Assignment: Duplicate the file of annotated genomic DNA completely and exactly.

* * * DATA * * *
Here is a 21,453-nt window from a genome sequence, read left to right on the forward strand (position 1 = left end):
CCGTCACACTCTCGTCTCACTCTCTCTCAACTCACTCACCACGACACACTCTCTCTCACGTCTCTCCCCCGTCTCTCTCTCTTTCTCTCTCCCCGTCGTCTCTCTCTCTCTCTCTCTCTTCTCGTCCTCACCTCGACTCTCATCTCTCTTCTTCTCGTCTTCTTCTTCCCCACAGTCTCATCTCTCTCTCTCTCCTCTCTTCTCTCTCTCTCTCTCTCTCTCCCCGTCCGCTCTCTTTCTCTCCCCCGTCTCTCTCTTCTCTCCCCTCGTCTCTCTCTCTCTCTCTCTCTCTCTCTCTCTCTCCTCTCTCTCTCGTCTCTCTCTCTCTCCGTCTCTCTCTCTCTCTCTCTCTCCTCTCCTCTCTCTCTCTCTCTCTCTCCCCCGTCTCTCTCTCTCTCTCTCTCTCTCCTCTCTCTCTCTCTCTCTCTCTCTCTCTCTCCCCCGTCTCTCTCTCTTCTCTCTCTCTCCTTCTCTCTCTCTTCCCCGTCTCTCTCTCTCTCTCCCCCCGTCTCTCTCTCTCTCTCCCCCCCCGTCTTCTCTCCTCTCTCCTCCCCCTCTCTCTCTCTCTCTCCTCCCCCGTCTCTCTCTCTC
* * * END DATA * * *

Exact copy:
Here is a 21,453-nt window from a genome sequence, read left to right on the forward strand (position 1 = left end):
CCGTCACACTCTCGTCTCACTCTCTCTCAACTCACTCACCACGACACACTCTCTCTCACGTCTCTCCCCCGTCTCTCTCTCTTTCTCTCTCCCCGTCGTCTCTCTCTCTCTCTCTCTCTTCTCGTCCTCACCTCGACTCTCATCTCTCTTCTTCTCGTCTTCTTCTTCCCCACAGTCTCATCTCTCTCTCTCTCCTCTCTTCTCTCTCTCTCTCTCTCTCTCCCCGTCCGCTCTCTTTCTCTCCCCCGTCTCTCTCTTCTCTCCCCTCGTCTCTCTCTCTCTCTCTCTCTCTCTCTCTCTCTCCTCTCTCTCTCGTCTCTCTCTCTCTCCGTCTCTCTCTCTCTCTCTCTCTCCTCTCCTCTCTCTCTCTCTCTCTCTCCCCCGTCTCTCTCTCTCTCTCTCTCTCTCCTCTCTCTCTCTCTCTCTCTCTCTCTCTCTCCCCCGTCTCTCTCTCTTCTCTCTCTCTCCTTCTCTCTCTCTTCCCCGTCTCTCTCTCTCTCTCCCCCCGTCTCTCTCTCTCTCTCCCCCCCCGTCTTCTCTCCTCTCTCCTCCCCCTCTCTCTCTCTCTCTCCTCCCCCGTCTCTCTCTCTC